Construction of the Thomson-East Coast Line is on schedule, and planning of the Jurong Region Line and Cross Island Line is in progress. These new MRT lines will help to catalyse the development of the Jurong Lake District and Punggol Digital District and transform them to enable an exciting car-lite lifestyle for many Singaporeans.

Bukit Panjang LRT Overhaul

Main Article: Bukit Panjang LRT Overhaul

Bombardier Innovia APM 100 (C801A) - Approaching Bangkit Station
Bombardier Innovia APM 100 (C801A) – Approaching Bangkit Station

An overhaul of the Bukit Panjang Light Rail Transit (BPLRT) Line was awarded to Bombardier (Singapore) for S$344.25 million on 7 March 2018. The contract covers new trains, power rails, signalling system and various other critical components to renew the ageing LRT system, which has been in operation since 1999 and is reaching the end of its useful life. Bombardier, who is the Original Equipment Manufacturer (OEM) of the Innovia APM system deployed on the BPLRT, demonstrated that it would be able to renew the line with minimal disruption to existing services.

Ten Mile Junction LRT Station
Ten Mile Junction LRT Station

In summary, the Bukit Panjang LRT will be receiving a CBTC signalling system, 19 new Innovia APM 300 train cars to replace the first-generation trains, and new power rails. Long-term service support from Bombardier is also covered under the contract.

The rail renewal work will necessitate the closure of Ten Mile Junction station from the 4th Quarter of 2018. This is necessary to provide LTA and Bombardier with additional space to conduct the renewal work of the BPLRT system.

As a result, Service C (from Ten Mile Junction and looping around Bukit Panjang) will also be terminated. More information will be provided to commuters and residents ahead of time.

Main Article: Bukit Panjang LRT Overhaul

The Bus Industry

Improving Public Bus Services

The Bus Industry is also undergoing significant change. Under the Bus Service Enhancement Programme (BSEP), over 850 buses have since been injected, and 70 new or amended routes have been introduced. Rolling over to the Bus Contracting Model (BCM), the LTA has taken over bus assets and infrastructure from existing operators. At present, four route packages have been awarded to successful tenderers, with 10 more packages to be released in the coming years until Year 2026.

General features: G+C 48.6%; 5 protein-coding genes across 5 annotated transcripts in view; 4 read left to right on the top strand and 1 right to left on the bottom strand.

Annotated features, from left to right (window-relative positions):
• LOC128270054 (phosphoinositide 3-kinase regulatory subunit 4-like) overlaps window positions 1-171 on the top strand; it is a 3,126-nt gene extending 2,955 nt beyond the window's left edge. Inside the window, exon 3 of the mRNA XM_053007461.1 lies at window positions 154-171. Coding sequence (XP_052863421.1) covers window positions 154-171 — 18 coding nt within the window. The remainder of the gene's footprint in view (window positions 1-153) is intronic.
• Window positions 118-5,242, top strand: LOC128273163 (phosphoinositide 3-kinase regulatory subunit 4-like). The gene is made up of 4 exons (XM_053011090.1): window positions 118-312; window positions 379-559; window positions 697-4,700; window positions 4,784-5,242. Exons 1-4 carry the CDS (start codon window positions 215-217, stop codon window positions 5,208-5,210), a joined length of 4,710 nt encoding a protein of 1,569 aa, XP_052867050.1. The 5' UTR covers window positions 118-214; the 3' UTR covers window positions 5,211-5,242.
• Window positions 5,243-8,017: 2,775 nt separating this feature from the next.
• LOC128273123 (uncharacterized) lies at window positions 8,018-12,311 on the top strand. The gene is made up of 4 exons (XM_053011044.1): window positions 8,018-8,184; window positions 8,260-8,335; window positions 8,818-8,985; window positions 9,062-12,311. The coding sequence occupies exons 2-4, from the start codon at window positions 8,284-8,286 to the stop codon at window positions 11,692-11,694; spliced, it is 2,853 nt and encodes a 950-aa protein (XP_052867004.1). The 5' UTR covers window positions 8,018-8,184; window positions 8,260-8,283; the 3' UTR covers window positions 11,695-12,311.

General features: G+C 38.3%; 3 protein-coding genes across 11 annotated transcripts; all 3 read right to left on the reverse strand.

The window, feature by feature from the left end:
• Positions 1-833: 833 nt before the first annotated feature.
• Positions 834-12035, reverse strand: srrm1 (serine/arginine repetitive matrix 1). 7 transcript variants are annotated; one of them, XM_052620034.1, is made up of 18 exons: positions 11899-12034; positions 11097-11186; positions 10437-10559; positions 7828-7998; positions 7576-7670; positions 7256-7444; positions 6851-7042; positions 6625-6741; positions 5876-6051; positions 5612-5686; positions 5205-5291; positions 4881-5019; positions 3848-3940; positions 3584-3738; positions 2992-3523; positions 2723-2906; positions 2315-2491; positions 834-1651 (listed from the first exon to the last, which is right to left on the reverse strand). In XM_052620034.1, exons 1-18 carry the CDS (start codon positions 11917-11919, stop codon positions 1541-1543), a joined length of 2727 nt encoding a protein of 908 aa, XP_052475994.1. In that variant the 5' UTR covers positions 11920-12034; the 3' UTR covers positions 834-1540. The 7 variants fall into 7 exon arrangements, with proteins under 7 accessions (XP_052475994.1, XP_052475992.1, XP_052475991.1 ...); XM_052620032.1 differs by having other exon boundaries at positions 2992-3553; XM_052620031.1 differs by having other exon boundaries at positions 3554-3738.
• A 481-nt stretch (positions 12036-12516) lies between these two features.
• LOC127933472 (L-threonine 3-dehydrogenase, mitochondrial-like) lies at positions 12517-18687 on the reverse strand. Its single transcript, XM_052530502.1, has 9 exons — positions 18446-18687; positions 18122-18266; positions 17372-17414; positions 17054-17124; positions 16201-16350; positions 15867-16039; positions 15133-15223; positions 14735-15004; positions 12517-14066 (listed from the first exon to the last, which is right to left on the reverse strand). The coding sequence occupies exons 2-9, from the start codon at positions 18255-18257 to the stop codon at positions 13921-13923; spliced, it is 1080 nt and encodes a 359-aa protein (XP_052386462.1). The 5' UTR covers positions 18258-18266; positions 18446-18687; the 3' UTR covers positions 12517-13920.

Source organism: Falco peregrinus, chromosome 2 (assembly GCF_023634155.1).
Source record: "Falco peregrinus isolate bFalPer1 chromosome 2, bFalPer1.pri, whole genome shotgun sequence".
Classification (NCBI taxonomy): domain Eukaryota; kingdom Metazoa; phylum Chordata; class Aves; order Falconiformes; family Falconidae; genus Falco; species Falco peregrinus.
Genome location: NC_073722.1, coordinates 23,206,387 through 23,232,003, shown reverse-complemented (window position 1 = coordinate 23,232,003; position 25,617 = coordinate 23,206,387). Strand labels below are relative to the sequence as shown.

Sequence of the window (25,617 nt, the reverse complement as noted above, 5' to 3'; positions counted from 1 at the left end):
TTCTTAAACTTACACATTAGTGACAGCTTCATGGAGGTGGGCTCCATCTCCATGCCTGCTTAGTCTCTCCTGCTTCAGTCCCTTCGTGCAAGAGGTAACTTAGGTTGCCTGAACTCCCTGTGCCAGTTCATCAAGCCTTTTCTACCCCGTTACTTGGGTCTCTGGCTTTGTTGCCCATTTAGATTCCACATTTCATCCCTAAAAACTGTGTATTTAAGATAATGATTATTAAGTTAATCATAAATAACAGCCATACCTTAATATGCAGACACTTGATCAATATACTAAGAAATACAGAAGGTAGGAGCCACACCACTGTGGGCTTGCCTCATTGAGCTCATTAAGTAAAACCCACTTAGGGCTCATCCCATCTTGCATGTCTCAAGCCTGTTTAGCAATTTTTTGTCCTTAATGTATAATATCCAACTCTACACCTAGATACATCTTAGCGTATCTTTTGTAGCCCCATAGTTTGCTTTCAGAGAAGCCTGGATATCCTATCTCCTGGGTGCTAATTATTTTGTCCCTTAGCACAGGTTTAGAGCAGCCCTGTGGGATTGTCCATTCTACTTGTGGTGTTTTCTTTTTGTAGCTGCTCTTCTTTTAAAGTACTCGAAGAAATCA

Meanwhile, bus infrastructure has expanded in tandem with the larger bus fleet. Within the past five years, Four new bus depots have been built and Seven new bus interchanges and terminals have been built or upgraded. Furthermore, more parking lots have been added to existing interchanges. With Yishun Bus Interchange expected to be ready by 2019, there will be a total of 10 Integrated Transport Hubs (ITH) in Singapore by that year.

Bus Depots Bulim Bus Depot, Loyang Bus Depot, Seletar Bus Depot, Ulu Pandan Bus Depot, Mandai Bus Depot (Under Construction)
Bus Interchanges & Terminals New Facilities: (Operational)
Bukit Panjang Bus Interchange, Changi Business Park Bus Terminal, Compassvale Bus Interchange, Kampong Bahru Bus Terminal, Shenton Way Bus Terminal, Tampines Concourse Bus Interchange, Tuas Bus Terminal
Parking lot expansion:
Hougang Central Bus Interchange, Punggol Bus Interchange, Upper East Coast Bus Terminal
New Facilities: (Under Construction)
Gali Batu Bus Terminal, Yishun Integrated Transport Hub

As part of the full transition to the Bus Contracting Model in August 2016,  the two dominant bus operators in Singapore (SBS Transit and SMRT) agreed to continue operating their existing bus routes for the next 2 to 10 years under a negotiated contract (NC) which will see the BCM framework apply to their bus operations, until their existing routes are tendered out under various route packages. Since then, two new bus operators (Tower Transit and Go-Ahead) have entered the bus scene, and the LTA has injected additional capacity for more than 100 bus services.

To improve bus arrival regularity and reduce bunching, the LTA has set an incentive-disincentive framework for schedule adherence in the bus contracts, which are very similar to the parameters used in the Bus Service Reliability Framework (BSRF) trial which preceded the BCM. For the first service year, the operators have already earned incentives of about 1.5% of their total service fees. This is nearly $20 million of incentive payments. Together, these measures have contributed to greater bus connectivity, less crowded rides and shorter waiting time for commuters.

Greener Buses for Singapore

By procuring buses which meet the stringent Euro V emission standards, the Government has already been greening most of Singapore’s diesel-powered transit buses, with most buses in Singapore currently achieving the Euro IV and Euro V standards through Selective Catalytic Reduction (SCR) or¬†Exhaust Gas Recirculation (EGR). However,¬†no emissions are better than low emissions, and the Government is taking the first step¬†to adding more hybrid and electric models to the public bus fleet.